Colorado Springs fire evacuation area expands, as Boulder braces
State and fire officials on Wednesday expanded the area around Colorado Springs that needs to be evacuated because of the Waldo Canyon blaze, and pre-evacuation orders were issued for a separate fire near Boulder.
More than 1,000 people were fighting the Waldo Canyon blaze -- the state’s most-threatening fire though not its largest -- and firefighters were bracing for a changing weather pattern that could hinder their efforts. The blaze abruptly doubled in size overnight and has already forced more than 32,000 residents to flee their homes.
The White House announced that President Obama would visit the Colorado Springs area on Friday to view the damage and to thank emergency personnel. Obama also spoke with municipal and state officials about the series of fires in the state, which has been hit especially hard in this fire season.
In the Colorado Springs area, temperatures were lower and winds were calmer Wednesday morning, a far cry from late Tuesday when winds of 65 mph fanned the flames burning at the city’s edge. The Waldo Canyon fire, which began on Saturday, is about 5% contained, fire officials said.
But the weather pattern is expected to change as the afternoon turns into evening, fire information officer Rob Dyerberg said by telephone.
“Mornings are very mellow, but we see changes later in the day as the sun heats up the air currents,” he told the Los Angeles Times. Thunderstorms are expected but they are unlikely to bring enough water to help firefighters. The thunderstorm cells also create other problems.
“We get more and more winds and thunder cells that create erratic winds. It becomes more challenging and more dangerous as the cells of weather pass through,” Dyerberg said.
As a precaution, officials were expanding the evacuation zone ordered on Tuesday, he said.
The expanded zone now includes some of the small communities around Colorado’s second-largest city, Dyerberg said. It was not known how many people would be added to the 32,000 people already ordered or asked, to leave their homes, he said.
More than 2,100 of those people are from 600 homes near the Air Force Academy.
“At this point, it is a guesstimate,” Dyerberg said. He confirmed that some houses have been destroyed by the Waldo Canyon fire, but it was too soon to know the extent of the damage.
Based on the latest estimate, the fire has consumed 15,375 acres, about 24 square miles. The doubling happened quickly as fierce winds drove the blaze toward the city. An estimated 500 to 600 police officers, sheriff’s deputies and emergency workers are assisting the 1,000 firefighting personnel at the scene, Dyerberg said.
The Waldo Canyon fire has already burned about 10 acres at the southwestern edge of the Air Force Academy campus, officials said a news conference on Wednesday. About 90 firefighters were at the scene, according to Lt. Gen. Mike Gould, Air Force Academy superintendent.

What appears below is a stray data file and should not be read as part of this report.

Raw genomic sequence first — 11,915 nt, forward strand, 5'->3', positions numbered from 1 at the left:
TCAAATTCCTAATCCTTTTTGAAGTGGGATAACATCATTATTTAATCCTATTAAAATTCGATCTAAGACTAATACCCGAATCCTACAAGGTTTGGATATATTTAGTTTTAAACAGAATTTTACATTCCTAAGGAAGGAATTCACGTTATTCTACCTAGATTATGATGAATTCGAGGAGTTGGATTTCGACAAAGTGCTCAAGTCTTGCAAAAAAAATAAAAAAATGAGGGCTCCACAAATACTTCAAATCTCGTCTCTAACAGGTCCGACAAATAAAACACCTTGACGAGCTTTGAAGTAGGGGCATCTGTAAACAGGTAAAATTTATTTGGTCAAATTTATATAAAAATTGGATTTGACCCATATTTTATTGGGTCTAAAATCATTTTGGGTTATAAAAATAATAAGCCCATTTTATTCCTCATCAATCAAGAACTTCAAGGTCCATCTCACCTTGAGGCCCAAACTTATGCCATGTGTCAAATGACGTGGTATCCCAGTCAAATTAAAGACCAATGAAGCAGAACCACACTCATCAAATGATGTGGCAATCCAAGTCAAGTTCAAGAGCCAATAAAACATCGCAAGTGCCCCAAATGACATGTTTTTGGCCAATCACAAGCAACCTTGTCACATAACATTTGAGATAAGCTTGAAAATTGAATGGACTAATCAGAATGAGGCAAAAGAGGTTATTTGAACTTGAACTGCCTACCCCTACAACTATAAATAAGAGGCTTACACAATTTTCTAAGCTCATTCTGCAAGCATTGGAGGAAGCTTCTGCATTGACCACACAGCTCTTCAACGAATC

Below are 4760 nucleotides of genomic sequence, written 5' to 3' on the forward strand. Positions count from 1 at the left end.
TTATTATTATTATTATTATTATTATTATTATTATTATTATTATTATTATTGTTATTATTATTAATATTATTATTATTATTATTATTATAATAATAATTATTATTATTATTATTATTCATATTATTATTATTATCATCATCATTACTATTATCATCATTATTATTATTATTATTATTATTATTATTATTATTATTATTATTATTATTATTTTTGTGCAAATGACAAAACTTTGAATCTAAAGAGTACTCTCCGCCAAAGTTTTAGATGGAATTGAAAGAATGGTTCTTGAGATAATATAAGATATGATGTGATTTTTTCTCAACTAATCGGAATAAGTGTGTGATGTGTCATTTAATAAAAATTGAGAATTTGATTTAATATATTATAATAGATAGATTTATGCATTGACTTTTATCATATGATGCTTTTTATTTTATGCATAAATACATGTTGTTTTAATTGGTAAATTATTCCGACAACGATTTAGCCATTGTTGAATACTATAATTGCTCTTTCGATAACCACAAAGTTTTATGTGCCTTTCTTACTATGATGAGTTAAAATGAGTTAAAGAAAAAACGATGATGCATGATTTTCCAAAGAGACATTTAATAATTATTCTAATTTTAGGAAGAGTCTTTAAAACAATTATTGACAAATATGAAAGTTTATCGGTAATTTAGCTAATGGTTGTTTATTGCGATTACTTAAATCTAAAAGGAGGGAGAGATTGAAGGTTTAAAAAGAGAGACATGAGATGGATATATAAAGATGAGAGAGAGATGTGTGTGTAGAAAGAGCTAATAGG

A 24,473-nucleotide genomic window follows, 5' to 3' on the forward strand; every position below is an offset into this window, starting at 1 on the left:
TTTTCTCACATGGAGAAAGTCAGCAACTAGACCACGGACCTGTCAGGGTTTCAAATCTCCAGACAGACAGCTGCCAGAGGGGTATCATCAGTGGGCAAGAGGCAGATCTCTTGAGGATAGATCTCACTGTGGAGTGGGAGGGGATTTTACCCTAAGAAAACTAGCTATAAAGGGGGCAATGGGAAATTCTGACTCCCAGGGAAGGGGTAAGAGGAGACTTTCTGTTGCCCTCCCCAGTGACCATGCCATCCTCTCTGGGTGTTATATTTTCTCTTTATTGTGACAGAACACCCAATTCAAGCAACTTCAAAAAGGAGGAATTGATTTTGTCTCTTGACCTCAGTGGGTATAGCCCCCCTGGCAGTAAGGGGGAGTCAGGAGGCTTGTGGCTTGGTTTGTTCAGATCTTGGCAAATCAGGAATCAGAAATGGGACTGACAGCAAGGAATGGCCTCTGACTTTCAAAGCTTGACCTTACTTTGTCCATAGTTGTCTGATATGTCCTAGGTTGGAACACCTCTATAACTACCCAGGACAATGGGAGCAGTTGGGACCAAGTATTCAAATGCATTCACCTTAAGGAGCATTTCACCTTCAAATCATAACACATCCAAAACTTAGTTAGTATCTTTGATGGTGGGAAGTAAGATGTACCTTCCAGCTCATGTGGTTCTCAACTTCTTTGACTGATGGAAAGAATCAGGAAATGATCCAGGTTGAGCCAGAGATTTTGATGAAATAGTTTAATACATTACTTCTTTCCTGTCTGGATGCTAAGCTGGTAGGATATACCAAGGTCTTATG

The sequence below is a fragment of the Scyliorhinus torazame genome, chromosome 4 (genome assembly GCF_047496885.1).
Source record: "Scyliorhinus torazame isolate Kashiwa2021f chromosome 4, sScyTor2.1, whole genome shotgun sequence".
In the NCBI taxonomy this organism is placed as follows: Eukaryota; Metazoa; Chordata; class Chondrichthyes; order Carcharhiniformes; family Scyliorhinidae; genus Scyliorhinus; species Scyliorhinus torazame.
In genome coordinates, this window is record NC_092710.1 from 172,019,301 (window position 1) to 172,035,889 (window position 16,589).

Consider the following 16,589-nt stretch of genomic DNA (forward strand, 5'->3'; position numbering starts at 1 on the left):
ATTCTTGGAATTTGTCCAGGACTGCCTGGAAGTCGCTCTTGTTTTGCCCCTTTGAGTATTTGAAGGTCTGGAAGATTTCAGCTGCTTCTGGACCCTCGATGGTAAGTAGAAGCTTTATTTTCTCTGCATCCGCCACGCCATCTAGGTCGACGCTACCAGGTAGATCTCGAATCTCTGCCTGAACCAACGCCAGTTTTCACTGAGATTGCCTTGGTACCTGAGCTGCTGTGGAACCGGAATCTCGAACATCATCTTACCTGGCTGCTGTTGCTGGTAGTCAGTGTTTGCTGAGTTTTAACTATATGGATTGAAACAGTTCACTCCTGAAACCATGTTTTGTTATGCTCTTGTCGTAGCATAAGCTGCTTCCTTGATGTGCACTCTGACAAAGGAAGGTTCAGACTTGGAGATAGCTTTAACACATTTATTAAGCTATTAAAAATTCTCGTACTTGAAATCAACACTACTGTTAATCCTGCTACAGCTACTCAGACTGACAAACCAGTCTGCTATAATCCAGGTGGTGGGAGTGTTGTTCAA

Summer classes will continue, he said, and the academy is making plans to process the incoming class of cadets due on Thursday, he said.
Though the fire season is still in its early stages, many Western states have already been hit hard. Record temperatures and a lack of rain have created especially dry fuel conditions, and more than 1.5 million acres of land have been consumed by fires.
Among the states affected have been Arizona, California, Montana, Nevada, New Mexico, Utah and Wyoming. About 29 large active fires are currently being fought, officials said.
Although the Waldo Canyon fire has received the most attention in recent days because of the number of people in possible danger, the biggest blaze in the state is the High Park fire near Fort Collins, north of Denver.
The High Park fire has burned more than 87,000 acres and destroyed 257 homes. One woman has been killed and about 4,300 people forced to flee. Flames are continuing to race farther into expanses of dead trees in the Roosevelt National Forest.
The fire is only 55% contained, but the threatened areas are primarily uninhabited. High Park fire evacuees will be allowed to return home in the next two days, officials said.
Some federal fire crews and equipment that had been battling the fire have begun moving toward other more volatile areas, including the Waldo Canyon fire and the Flagstaff fire near Boulder, according to Kathy Messick, spokeswoman for the Larimer County Sheriff’s Office.
One crew of more than 20 firefighters has moved to Boulder, where a lone mountain separates housing developments from a 230-acre blaze burning without containment. The fire is a mile and a half from the city limits. Local officials have issued pre-evacuation orders, but none was mandatory as of Wednesday afternoon.
Low snowfall, lack of rain and triple-digit temperatures have left dry grasses more susceptible to fire. More than 250 firefighters are battling the Flagstaff blaze from the air because the terrain is too rugged to fight it on foot, the Boulder County Sheriff’s Office told The Times.
Thunderstorms are predicted for overnight. With rain comes high winds.
“That’s the bad news,” spokeswoman Kim Kobel said. “When the winds come, embers can jump a quarter to a half mile ahead and spark spot fires.”
Meanwhile, in Utah, a body was also recovered in the Wood Hollow fire about 100 miles south of Salt Lake City. More than 45,000 acres burned there.
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